Roger Tallon

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Roger Tallon (6 March 1929 – 20 October 2011)[1] was a French industrial designer.


After studying as an engineer (1944–1950), Tallon was employed by Caterpillar France and DuPont. In 1953, he joined Technès, the technical and aesthetic studies office founded in 1949 by the father of industrial aesthetics, Jacques Viénot and Jean Parthenay. Being rapidly promoted to technical and artistic director at the agency, he became the sole director after Viénot's death in 1959.

In 1957 he enrolled at the École des Arts Appliqués ("School of Applied Arts") in Paris, and put in place the first design course in the country. In 1963, he set up the Design Department of the École nationale supérieure des arts décoratifs in Paris.

As a consultant for the US company General Electric, Tallon designed refrigerators and washing machines and set up the Design Department of the American company.

In 1966, the Téléavia P111 portable television was put on the market against the advice of the Board. It broke the mould of TV design and was a great commercial success with a cult following.

In 1973, Tallon set up the agency Design Programmes. Brother-in-arms with the LIP watchmakers, he created the Mach 2000 brand of watches and chronometers. In 1974, with Jean-Charles de Castelbajac, he created a concept aircraft cabin for Air France.

After leaving Euro RSCG, he continued to work independently. Roger Tallon died on 20 October 2011 after a long period of sickness.[1]


Chaise Echiquier, Roger Tallon - MNAM

Tallon and his team created hundreds of products, including industrial robots for Peugeot, the apparently purposeless 8mm film camera "Veronic", the Gallic 16 and 14 lathes for the Belgian company La Mondiale – a quantum leap in machine tooling –, airport vehicles, forklifts for Fenwick, graphic images for Fenwick Aviation, and a slide projector for Kodak.

In the art world, Tallon worked with Yves Klein, César Baldaccini, Arman [sic], and was contacted by Catherine Millet, founder of the art press review, to create a brand that has hardly changed to this day.

Tallon became a household name[citation needed] in areas including tableware, furniture, interior design, reflector lamps for the German Erco, watches for Lip, ski boots for Salomon Group, toothbrushes for Fluocaril, oilcans for Elf, and so on.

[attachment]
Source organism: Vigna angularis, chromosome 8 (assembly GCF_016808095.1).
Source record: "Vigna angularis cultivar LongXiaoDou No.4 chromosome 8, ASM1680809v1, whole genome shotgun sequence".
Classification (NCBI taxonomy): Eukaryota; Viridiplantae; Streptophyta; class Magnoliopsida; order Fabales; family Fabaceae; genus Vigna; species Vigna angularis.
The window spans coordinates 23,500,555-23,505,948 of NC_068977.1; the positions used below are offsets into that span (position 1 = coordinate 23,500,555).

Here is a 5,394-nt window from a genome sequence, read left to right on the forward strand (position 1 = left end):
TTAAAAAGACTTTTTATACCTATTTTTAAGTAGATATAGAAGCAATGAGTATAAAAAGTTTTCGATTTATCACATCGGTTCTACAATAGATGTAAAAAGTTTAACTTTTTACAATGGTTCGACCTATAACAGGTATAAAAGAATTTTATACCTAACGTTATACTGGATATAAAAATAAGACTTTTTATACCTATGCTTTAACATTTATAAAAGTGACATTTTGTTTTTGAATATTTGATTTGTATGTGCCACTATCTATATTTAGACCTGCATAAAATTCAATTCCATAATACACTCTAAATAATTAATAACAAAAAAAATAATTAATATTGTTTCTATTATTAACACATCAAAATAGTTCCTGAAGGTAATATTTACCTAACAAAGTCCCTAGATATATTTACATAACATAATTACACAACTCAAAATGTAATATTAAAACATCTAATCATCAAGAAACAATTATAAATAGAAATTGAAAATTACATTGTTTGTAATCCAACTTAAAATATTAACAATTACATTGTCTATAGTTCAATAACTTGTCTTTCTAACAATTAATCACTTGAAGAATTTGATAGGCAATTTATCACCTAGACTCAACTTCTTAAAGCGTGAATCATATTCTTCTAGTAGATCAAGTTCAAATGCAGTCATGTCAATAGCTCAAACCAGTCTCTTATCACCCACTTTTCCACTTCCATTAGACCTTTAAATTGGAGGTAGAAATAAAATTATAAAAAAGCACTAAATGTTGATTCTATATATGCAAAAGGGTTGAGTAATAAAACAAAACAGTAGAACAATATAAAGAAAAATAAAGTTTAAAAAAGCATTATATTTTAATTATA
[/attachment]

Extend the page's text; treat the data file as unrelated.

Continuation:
In the transport world, an early Tallon design was the Derny 'Taon' motorcycle and he later took on the Mexico City Metro and, for Alstom and the SNCF, the Corail train and the TGV. Ergonomics, colours, lighting – and everything down to the route maps found in each train. With the couturier Michel Schreiber, he designed new staff uniforms.

The TGV Atlantique project started in 1986, Eurostar in 1987. A new Montmartre funicular saw Tallon conquer the hill of Montmartre in 1991. In 1994, after several mergers, Tallon's company and ADSA became Euro RSCG Design. He has worked on Texan and Canadian high-speed trains, double-decker TGV trains for France, the Paris Métro project Météor, the VAL 208 for Matra, and the new branding for Finnish Railways.


  • 1985: Grand Prix National de la Création Industrielle from the Minister of Culture.
  • 1992: Insignia of Commandeur des Arts et des Lettres from the President of the SNCF.


  • Grillet, Thierry (1993). Roger Tallon, itinéraires d'un designer industriel. Monographie collection (in French). Paris: Musée National d'Art Moderne/Centre de Création Industrielle. ISBN 2-85850-735-X.
  • de Bure, Gilles; Braunstein, Chloé (2000). Roger Tallon (in French). Paris: Dis-Voir. ISBN 2-906571-87-3.
  • Byars, Mel (2004). The Design Encyclopedia. New York: The Museum of Modern Art. ISBN 978-0-87070-012-5.
  • Millet, Catherine (2001). Roger Tallon à Vallauris (in French). Paris: G. Gardette. ISBN 2-909767-33-7.